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Us 28, China 22, North Korea 17, U.s. 12, John Kerry 8, Cuba 8, America 8, Francine Wheeler 8, Boris 6, Alex Witt 5, Joe 4, United States 4, Alex 4, Nbc 4, Buk 4, Obama 4, Perry 4, Seoul 4, Beijing 4, North Dakota 4,
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  MSNBC    Weekends With Alex Witt    News  News/Business. New.  

    April 13, 2013
    9:00 - 11:00am PDT  

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more amazing than the miracle on the hudson. the dramatic pictures of a plane crash ahead. boiling point. the latest on north korea's missile threat and the u.s. talks that are ongoing right now in hopes of stopping any nuclear launch. gone. out of the blue. i have heard people say that the tidal wave of anguish our country felt on 12/14 has receded, but not for us. >> a heart-wrenching appeal. will a newtown mother's call for stricter gun control move people in congress? feats of strength not exactly, but what is behind this story that helped to win a war? hello. it is high noon here in the east, 9:00 a.m. out west. welcome to "weekends with alex witt." a powerful and poignant appeal from the mother of one of the sandy hook victims. francine wheeler joined by her husband delivered the white house weekly address today
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pushing congress to pass new gun control measures. their 6-year-old son ben was killed in december along with 19 other children and 6 educators in newtown, connecticut. >> david and i have two sons. our older son, nate, soon to be 10 years old, is a fourth grader at sandy hook elementary school. our younger son, ben, age 6, was murdered in his first grade classroom on december 14th, exactly four months ago this weekend. ben's love of fun and his excitement at the wonders of life were unmatched. his boundless energy kept him running across the soccer field long after the game was over. and it couldn't wait to get to school every morning. we have to convince the senate to come together and pass common sense gun responsibility reforms that will make our communities safer and prevent more tragedies like the one we never thought would happen to us. now is the time to act.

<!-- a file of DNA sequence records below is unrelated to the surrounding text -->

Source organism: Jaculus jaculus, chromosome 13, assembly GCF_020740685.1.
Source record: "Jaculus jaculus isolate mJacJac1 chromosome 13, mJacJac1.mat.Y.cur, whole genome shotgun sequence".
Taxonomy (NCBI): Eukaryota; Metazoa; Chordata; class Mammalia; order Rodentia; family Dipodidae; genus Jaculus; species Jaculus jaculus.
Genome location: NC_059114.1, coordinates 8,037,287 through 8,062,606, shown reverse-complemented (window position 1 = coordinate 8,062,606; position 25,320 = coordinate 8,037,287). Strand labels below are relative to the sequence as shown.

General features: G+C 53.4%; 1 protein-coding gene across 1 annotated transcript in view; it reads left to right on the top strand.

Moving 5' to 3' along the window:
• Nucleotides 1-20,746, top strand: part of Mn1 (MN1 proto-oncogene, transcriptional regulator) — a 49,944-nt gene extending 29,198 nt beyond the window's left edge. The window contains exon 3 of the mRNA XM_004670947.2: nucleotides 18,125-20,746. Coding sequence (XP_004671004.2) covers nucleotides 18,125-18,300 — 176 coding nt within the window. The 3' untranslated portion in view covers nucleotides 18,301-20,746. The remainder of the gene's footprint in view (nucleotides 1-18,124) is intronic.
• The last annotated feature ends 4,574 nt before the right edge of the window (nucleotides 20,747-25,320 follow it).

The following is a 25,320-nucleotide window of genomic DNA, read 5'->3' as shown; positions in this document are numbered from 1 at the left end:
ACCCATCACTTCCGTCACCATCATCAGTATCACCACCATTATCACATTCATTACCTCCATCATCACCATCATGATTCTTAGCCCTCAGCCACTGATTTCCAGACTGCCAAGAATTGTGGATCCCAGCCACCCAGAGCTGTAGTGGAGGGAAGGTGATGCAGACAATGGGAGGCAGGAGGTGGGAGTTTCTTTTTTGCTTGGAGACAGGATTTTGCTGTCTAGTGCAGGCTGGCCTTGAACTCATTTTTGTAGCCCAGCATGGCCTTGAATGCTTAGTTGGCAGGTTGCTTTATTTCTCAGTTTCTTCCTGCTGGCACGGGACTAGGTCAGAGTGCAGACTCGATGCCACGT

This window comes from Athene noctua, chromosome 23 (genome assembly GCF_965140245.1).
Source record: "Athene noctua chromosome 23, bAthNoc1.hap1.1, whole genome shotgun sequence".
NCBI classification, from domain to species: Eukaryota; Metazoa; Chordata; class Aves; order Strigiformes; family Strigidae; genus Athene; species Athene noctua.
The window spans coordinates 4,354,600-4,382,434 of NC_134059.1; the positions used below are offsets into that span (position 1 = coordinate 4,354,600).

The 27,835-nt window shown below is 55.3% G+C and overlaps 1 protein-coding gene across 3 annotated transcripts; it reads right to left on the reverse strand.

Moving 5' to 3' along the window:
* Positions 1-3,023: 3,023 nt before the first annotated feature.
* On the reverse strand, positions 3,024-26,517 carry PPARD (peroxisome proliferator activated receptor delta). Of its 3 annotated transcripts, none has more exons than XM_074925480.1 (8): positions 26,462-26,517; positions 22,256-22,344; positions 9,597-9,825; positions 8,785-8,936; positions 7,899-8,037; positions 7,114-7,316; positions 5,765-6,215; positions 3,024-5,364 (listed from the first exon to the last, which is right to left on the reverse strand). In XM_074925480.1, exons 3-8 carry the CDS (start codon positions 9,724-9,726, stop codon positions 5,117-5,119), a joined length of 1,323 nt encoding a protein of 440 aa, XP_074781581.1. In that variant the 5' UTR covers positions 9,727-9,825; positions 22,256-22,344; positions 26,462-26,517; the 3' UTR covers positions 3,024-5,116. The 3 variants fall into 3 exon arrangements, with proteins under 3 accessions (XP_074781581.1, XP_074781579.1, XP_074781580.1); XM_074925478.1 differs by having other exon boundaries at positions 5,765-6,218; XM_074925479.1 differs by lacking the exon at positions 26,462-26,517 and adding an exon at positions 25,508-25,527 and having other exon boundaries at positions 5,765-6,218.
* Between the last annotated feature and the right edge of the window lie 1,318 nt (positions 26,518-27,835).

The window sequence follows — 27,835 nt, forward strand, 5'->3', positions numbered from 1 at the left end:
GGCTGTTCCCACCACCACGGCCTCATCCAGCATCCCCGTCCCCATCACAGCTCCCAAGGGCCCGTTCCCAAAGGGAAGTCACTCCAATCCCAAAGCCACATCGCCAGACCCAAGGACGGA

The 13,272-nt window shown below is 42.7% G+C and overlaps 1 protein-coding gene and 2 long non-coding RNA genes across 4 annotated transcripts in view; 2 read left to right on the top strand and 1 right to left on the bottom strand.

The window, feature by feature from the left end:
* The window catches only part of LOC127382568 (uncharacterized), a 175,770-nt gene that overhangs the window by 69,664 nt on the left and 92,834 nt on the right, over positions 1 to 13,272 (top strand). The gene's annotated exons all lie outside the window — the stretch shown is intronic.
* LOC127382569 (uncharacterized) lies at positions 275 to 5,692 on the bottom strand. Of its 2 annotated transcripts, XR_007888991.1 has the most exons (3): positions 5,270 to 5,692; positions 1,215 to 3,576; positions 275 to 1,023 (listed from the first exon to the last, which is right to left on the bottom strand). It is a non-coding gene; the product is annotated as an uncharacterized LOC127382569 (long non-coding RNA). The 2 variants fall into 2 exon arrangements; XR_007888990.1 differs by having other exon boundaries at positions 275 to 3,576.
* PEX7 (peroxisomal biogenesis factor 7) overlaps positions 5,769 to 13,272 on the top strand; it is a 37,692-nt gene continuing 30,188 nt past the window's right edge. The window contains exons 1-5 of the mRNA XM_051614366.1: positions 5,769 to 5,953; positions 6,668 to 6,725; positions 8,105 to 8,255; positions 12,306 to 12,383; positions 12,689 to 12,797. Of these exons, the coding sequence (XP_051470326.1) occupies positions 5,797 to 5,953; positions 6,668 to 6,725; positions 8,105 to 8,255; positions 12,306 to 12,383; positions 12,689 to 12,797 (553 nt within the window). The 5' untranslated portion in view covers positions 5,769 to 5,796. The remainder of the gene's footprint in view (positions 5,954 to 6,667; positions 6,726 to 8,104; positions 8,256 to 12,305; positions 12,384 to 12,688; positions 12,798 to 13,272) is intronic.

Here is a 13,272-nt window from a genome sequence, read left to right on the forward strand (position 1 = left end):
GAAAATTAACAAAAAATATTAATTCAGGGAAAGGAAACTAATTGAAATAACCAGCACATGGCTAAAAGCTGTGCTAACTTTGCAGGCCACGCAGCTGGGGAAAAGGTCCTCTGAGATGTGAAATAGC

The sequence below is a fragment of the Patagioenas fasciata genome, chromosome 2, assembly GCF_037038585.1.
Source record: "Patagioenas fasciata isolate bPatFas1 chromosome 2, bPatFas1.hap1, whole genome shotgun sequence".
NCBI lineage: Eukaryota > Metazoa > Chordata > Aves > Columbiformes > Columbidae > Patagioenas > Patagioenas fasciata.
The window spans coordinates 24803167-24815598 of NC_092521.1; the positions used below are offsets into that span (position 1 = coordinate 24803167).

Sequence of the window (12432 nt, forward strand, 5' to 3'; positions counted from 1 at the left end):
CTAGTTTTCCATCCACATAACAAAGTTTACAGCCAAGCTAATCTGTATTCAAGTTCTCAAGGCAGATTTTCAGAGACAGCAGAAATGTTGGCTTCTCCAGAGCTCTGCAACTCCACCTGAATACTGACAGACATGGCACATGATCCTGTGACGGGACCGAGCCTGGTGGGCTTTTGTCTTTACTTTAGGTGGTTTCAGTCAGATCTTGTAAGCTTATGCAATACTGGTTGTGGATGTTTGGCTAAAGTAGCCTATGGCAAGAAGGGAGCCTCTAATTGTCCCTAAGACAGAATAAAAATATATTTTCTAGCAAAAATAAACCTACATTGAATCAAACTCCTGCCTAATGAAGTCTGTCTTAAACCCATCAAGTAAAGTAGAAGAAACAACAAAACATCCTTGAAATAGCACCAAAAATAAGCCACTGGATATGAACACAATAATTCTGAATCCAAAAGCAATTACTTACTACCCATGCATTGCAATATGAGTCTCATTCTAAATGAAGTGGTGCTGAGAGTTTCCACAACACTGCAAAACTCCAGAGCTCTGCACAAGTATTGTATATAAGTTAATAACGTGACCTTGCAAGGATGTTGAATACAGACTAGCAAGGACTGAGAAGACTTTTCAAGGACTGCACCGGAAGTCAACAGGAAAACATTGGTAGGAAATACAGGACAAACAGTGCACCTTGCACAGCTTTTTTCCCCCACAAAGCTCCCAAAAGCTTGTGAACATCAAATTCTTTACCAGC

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please join us. you can talk to your senator, too. or visit white house gofg to find out how you can help join the president and get involved. help this be the moment when real change begins. from the bottom of my heart, thank you. >> joining me now, political reporter for "u.s. news & world report," lauren fox, and white house reporter for "the washington post," david nakamura. such an emotional message. when i heard it earlier this morning broadcasting, i could barely get through it. it makes a very strong appeal, but will it have an effect, lauren, on those senators who are against new gun control measures? >> i think we have to look at the history of this issue. you know, we haven't seen broad expensive gun legislation since 1994, and this week when senators voted to continue the debate on gun control, there were 16 republicans who voted to
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continue talking about this issue. a lot of it has to do with the families' appeals. they've been on capitol hill. they were sitting in the senate gallery while the vote was happening, and i think that if anything has made the difference, it is the fact that these parents are going out, talking about this issue. other victims of gun violence are out there talking about this issue, and i think it has made a huge difference so far in what we've seen. >> you know, david, it is the first time that president obama has let someone else deliver the white house weekly address. what was behind this? how did it happen? >> yeah, alex. i think what lauren was saying was right. i think the president recognizes we all remember the dark days after the shooting. the president made that powerful speech in newtown and ever since then, the president and the white house are concerned that as time goes by, there's less political urgency to do anything because people forget and other things take precedence. i think what the president is trying to do, he went again to connecticut the other day. he brought families back on air force one, and now he's let one